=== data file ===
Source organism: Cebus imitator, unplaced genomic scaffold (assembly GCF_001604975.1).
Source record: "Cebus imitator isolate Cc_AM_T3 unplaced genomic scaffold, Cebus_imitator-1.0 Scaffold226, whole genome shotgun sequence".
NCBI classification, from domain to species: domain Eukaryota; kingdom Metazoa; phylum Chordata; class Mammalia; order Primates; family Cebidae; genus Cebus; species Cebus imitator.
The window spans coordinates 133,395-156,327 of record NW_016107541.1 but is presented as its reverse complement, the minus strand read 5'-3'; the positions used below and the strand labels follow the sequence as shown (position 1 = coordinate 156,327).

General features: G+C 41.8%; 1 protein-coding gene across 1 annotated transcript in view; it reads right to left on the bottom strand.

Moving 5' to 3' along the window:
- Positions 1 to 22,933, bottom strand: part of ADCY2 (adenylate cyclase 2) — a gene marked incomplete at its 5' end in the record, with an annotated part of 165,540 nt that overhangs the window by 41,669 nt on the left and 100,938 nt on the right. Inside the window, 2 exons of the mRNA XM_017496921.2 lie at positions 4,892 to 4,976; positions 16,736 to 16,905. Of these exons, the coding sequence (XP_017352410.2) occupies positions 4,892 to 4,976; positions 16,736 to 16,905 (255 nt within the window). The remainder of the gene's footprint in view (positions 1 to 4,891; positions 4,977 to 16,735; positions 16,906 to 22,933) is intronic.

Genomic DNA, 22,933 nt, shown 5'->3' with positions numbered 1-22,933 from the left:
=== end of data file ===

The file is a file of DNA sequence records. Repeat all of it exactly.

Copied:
Source organism: Cebus imitator, unplaced genomic scaffold (assembly GCF_001604975.1).
Source record: "Cebus imitator isolate Cc_AM_T3 unplaced genomic scaffold, Cebus_imitator-1.0 Scaffold226, whole genome shotgun sequence".
NCBI classification, from domain to species: domain Eukaryota; kingdom Metazoa; phylum Chordata; class Mammalia; order Primates; family Cebidae; genus Cebus; species Cebus imitator.
The window spans coordinates 133,395-156,327 of record NW_016107541.1 but is presented as its reverse complement, the minus strand read 5'-3'; the positions used below and the strand labels follow the sequence as shown (position 1 = coordinate 156,327).

General features: G+C 41.8%; 1 protein-coding gene across 1 annotated transcript in view; it reads right to left on the bottom strand.

Moving 5' to 3' along the window:
- Positions 1 to 22,933, bottom strand: part of ADCY2 (adenylate cyclase 2) — a gene marked incomplete at its 5' end in the record, with an annotated part of 165,540 nt that overhangs the window by 41,669 nt on the left and 100,938 nt on the right. Inside the window, 2 exons of the mRNA XM_017496921.2 lie at positions 4,892 to 4,976; positions 16,736 to 16,905. Of these exons, the coding sequence (XP_017352410.2) occupies positions 4,892 to 4,976; positions 16,736 to 16,905 (255 nt within the window). The remainder of the gene's footprint in view (positions 1 to 4,891; positions 4,977 to 16,735; positions 16,906 to 22,933) is intronic.

Genomic DNA, 22,933 nt, shown 5'->3' with positions numbered 1-22,933 from the left: